Human Rights Now released an investigative report of Rohingya refugee camps in Bangladesh.
The English version can be found here (PDF): Investigative Report of Rohingya Refugee Camps in Bangladesh
Hundreds of thousands of Rohingya have been displaced from Myanmar in the past few years. Their flight is a response to widespread violence by Myanmar security forces, including mass killings, forced disappearances, village burnings, widespread beatings and torture, rape and other forms of sexual violence against women and girls, and deprivation of access to food and other means of livelihood.
Human Rights Now (HRN), a Tokyo-based international human rights NGO, conducted a fact-finding mission in the Kutupalong and Balukhali Rohingya refugee camps, the Sabrang entry point, and the surrounding areas in Cox’s Bazar, Bangladesh in January 2018.
The HRN team interviewed Rohingya refugees, aid workers, local Bangladeshis, and others. The mission confirmed widespread human rights violations against the Rohingya in Myanmar, as well as persistent obstacles to realizing rights in the refugee camps in Bangladesh. As the situation in Myanmar is ongoing, and HRN’s field mission was limited to a few days, the report should not be viewed as a comprehensive account of the Rohingya situation, but rather a small contribution to the increasing evidence of widespread and systematic violence against the Rohingya in Myanmar.
First, the interviews with the Rohingya refugees strengthened the likelihood that the Myanmar government is perpetrating or at least complicit in crimes against humanity and genocide, in contravention to international criminal law. The interviews, which recount personal experiences with targeted violence such as being shot at, witnessing the murder of loved ones, and being raped, when considered against the background of several reports highlighting mass violence against the Rohingya, supports a finding of widespread and systematic violence against the Rohingya, as well as an “intent to destroy” an ethnic group, under the definitions of “crimes against humanity” and “genocide,” respectively.
Second, the interviews confirmed the violation of several rights under the International Convention on Economic, Social and Cultural Rights and the International Convention on Civil and Political Rights. These include the right to protection of the family unit, the right to an adequate standard of living, the right to physical and mental health, the right to life, liberty, and security of person, the right to freedom from arbitrary detention, the right to movement, and the freedom to choose residence. The interviewees’ accounts of separation from family, targeted killings and torture, detention under suspicion of association with ARSA, supports the assertion that the Myanmar security forces are violating several of the Rohingya’s human rights.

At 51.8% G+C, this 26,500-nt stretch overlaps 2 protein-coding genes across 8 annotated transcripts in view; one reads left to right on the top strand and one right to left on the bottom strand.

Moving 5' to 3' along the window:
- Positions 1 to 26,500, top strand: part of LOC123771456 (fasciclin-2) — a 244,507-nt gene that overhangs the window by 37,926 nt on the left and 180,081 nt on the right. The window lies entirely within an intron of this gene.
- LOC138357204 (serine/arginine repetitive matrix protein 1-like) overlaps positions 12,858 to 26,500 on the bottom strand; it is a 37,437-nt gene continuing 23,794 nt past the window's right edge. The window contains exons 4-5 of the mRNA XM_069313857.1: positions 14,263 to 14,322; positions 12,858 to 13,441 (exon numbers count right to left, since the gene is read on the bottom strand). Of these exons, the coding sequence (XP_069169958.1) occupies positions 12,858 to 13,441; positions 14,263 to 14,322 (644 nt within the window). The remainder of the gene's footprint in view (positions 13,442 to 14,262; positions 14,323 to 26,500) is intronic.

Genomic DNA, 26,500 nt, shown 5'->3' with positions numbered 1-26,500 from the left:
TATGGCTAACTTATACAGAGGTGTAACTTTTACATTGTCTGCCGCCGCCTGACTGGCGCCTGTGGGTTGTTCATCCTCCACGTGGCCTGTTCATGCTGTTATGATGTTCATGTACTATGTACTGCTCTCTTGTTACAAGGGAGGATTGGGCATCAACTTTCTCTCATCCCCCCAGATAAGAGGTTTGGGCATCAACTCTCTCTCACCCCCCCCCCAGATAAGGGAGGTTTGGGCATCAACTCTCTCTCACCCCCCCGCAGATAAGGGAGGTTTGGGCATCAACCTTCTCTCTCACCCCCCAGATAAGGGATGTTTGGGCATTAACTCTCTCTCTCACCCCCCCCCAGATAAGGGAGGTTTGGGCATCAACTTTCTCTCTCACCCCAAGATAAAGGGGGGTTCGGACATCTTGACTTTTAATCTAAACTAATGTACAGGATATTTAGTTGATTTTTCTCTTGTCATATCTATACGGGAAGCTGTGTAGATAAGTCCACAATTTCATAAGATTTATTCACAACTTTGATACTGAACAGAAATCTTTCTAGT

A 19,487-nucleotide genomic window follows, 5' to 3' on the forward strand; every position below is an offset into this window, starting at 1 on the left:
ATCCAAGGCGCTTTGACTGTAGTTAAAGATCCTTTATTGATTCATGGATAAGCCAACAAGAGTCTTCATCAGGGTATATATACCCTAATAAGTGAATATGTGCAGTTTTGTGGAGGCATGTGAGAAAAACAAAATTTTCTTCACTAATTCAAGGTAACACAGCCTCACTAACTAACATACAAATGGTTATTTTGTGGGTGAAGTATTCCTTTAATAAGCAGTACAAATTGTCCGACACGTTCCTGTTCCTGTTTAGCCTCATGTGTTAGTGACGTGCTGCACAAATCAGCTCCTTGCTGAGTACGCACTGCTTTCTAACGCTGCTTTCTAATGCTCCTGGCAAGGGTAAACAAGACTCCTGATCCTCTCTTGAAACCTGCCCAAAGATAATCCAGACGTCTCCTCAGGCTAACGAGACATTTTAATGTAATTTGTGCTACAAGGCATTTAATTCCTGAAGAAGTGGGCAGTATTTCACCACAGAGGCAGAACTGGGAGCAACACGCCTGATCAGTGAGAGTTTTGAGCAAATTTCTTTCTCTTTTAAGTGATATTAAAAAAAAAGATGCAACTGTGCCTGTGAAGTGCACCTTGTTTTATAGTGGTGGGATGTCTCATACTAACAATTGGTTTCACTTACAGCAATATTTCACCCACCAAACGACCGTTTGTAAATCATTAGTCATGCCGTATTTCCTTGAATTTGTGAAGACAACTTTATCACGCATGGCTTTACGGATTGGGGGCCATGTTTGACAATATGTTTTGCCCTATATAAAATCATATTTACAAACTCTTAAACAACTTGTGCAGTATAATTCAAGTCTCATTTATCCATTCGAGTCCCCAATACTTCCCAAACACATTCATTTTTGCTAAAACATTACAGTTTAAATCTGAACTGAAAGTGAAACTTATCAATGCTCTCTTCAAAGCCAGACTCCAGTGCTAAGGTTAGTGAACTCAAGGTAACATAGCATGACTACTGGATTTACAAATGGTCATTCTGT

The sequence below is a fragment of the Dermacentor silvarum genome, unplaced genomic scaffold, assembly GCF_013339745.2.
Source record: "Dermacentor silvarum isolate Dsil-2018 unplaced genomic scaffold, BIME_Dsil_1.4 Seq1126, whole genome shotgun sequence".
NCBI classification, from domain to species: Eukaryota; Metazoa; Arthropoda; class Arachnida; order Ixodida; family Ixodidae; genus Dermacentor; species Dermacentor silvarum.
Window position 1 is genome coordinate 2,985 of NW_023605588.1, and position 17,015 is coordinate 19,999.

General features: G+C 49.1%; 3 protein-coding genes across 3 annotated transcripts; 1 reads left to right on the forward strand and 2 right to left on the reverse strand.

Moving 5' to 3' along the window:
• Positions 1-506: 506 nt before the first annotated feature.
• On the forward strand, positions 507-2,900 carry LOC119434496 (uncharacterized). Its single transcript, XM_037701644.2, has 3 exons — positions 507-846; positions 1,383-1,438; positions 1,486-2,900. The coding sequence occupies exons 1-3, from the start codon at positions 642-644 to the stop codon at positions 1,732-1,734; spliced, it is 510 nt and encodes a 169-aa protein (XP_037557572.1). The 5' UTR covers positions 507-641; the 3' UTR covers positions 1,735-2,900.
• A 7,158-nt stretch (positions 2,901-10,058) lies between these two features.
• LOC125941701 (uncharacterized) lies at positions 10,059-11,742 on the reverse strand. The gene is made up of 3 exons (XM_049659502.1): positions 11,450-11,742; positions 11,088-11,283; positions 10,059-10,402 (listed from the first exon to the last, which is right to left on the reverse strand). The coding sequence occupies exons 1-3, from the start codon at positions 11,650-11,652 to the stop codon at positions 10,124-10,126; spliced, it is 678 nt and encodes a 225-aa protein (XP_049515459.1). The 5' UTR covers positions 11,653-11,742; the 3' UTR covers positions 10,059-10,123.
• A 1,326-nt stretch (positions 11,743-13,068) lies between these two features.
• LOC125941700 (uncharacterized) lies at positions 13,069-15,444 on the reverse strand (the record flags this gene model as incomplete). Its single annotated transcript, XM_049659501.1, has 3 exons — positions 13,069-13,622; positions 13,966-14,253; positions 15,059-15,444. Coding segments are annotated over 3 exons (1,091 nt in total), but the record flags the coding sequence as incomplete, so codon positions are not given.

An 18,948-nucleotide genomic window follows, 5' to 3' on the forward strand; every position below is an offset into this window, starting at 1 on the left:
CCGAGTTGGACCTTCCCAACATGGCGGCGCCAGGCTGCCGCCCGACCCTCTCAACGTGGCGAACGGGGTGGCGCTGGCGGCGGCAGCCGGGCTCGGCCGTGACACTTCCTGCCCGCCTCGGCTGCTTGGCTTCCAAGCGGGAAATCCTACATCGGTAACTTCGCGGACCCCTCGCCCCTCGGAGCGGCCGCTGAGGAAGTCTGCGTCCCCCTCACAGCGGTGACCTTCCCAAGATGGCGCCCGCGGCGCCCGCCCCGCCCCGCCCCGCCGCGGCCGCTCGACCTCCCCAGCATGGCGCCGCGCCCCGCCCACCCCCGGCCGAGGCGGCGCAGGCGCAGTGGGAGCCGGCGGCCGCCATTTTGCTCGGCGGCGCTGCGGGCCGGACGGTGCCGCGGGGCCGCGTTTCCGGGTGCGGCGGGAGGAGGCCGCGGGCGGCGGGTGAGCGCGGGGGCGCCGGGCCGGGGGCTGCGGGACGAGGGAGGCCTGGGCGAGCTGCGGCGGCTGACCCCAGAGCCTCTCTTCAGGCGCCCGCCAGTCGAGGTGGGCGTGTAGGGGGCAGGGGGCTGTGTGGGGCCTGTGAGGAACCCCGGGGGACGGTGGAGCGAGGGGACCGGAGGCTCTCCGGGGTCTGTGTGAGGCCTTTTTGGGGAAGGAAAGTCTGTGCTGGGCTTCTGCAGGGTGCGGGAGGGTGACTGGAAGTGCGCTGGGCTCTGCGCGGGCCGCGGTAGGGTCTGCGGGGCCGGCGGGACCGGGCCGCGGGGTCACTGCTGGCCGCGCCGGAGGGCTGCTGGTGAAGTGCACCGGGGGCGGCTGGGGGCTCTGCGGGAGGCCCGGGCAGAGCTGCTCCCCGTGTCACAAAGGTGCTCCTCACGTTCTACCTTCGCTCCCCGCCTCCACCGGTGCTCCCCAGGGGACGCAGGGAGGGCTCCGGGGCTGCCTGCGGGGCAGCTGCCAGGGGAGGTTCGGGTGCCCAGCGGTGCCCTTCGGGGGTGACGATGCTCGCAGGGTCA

Third, HRN’s visits to the refugee camps and interviews with refugees and aid personnel revealed that the Rohingya continue to face deprivation of their human rights after they flee from Myanmar. These include violations of the right to physical and mental health, the right to an adequate standard of living, and certain children’s rights. HRN is concerned about serious health and sanitation issues due to crowded camps with unclean resources (e.g. non-potable water), limited access to medical services, limited supply of clothing, shelter, and food, limited opportunities to earn a livelihood and receive an education, and risks from natural disasters. The conditions in the camps detract from the Rohingya refugees’ full enjoyment of their human rights.
Fourth, HRN is concerned that the ongoing discussion between the Bangladesh and Myanmar governments regarding the return of Rohingya refugees will undermine the principle of non-refoulement, embodied under international refugee law. Without a comprehensive repatriation solution that addresses issues such as the citizenship of the Rohingya, and the availability of long-term housing, HRN is worried that the Bangladesh and Myanmar governments cannot ensure the voluntary and safe return of the Rohingya in accordance with non-refoulement.
HRN urges the Myanmar military and civilian authorities, the UN Security Council, and the international community to take steps to hold accountable those actors responsible for the systematic and gross violations of human rights and humanitarian law directed against the Rohingya.
Specifically, the Myanmar military and civilian authorities should immediately cease military operations and human rights abuses in the Rakhine State; conduct independent investigations of the alleged crimes and hold accountable all actors responsible for those actions; provide unfettered access to all international organizations and officers to investigate the issue, including allowing the Human Rights Council to send a fact-finding mission into Myanmar; and work alongside international actors to ensure the safe and voluntary return of refugees to Myanmar, including creating a framework to restore or provide compensation for stolen and destroyed property of the Rohingya, and give citizenship to the Rohingya.
Additionally, HRN recommends that the UN Security Council refer the Rohingya situation to the International Criminal Court; impose sanctions in the form of financial sanctions and arms embargo against Myanmar to pressure Myanmar to address the issue; and explicitly call on Myanmar to halt the persecution of the Rohingya.
Finally, the international community should dedicate greater resources to provide for the well-being of the displaced Rohingya, as well as encourage the governments of Myanmar and Bangladesh to ensure that the repatriation scheme of the Rohingya abides by basic standards of human rights.
The international community must work together to prevent further persecution of the Rohingya people, and to rehabilitate those who have already been touched by violence.